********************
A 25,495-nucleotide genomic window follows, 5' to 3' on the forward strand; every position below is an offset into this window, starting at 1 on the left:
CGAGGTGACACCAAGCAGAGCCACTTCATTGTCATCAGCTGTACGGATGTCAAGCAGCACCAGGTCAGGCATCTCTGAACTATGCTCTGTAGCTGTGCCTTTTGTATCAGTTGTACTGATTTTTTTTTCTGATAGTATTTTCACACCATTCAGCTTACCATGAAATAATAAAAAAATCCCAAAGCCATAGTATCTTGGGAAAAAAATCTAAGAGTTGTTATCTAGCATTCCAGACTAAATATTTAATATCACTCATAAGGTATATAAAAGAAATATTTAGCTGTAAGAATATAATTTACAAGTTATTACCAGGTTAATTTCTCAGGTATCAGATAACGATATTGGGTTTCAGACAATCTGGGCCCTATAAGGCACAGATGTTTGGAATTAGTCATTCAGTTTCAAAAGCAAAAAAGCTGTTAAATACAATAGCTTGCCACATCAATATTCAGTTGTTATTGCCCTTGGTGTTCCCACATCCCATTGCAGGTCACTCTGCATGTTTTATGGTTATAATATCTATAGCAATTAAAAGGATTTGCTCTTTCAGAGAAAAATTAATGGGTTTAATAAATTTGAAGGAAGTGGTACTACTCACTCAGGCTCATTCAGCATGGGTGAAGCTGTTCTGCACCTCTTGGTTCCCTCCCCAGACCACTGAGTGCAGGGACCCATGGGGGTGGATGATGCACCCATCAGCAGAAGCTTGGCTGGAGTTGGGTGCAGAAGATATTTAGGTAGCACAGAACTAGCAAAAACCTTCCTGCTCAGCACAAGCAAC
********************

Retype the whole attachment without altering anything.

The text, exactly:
A 25,495-nucleotide genomic window follows, 5' to 3' on the forward strand; every position below is an offset into this window, starting at 1 on the left:
CGAGGTGACACCAAGCAGAGCCACTTCATTGTCATCAGCTGTACGGATGTCAAGCAGCACCAGGTCAGGCATCTCTGAACTATGCTCTGTAGCTGTGCCTTTTGTATCAGTTGTACTGATTTTTTTTTCTGATAGTATTTTCACACCATTCAGCTTACCATGAAATAATAAAAAAATCCCAAAGCCATAGTATCTTGGGAAAAAAATCTAAGAGTTGTTATCTAGCATTCCAGACTAAATATTTAATATCACTCATAAGGTATATAAAAGAAATATTTAGCTGTAAGAATATAATTTACAAGTTATTACCAGGTTAATTTCTCAGGTATCAGATAACGATATTGGGTTTCAGACAATCTGGGCCCTATAAGGCACAGATGTTTGGAATTAGTCATTCAGTTTCAAAAGCAAAAAAGCTGTTAAATACAATAGCTTGCCACATCAATATTCAGTTGTTATTGCCCTTGGTGTTCCCACATCCCATTGCAGGTCACTCTGCATGTTTTATGGTTATAATATCTATAGCAATTAAAAGGATTTGCTCTTTCAGAGAAAAATTAATGGGTTTAATAAATTTGAAGGAAGTGGTACTACTCACTCAGGCTCATTCAGCATGGGTGAAGCTGTTCTGCACCTCTTGGTTCCCTCCCCAGACCACTGAGTGCAGGGACCCATGGGGGTGGATGATGCACCCATCAGCAGAAGCTTGGCTGGAGTTGGGTGCAGAAGATATTTAGGTAGCACAGAACTAGCAAAAACCTTCCTGCTCAGCACAAGCAAC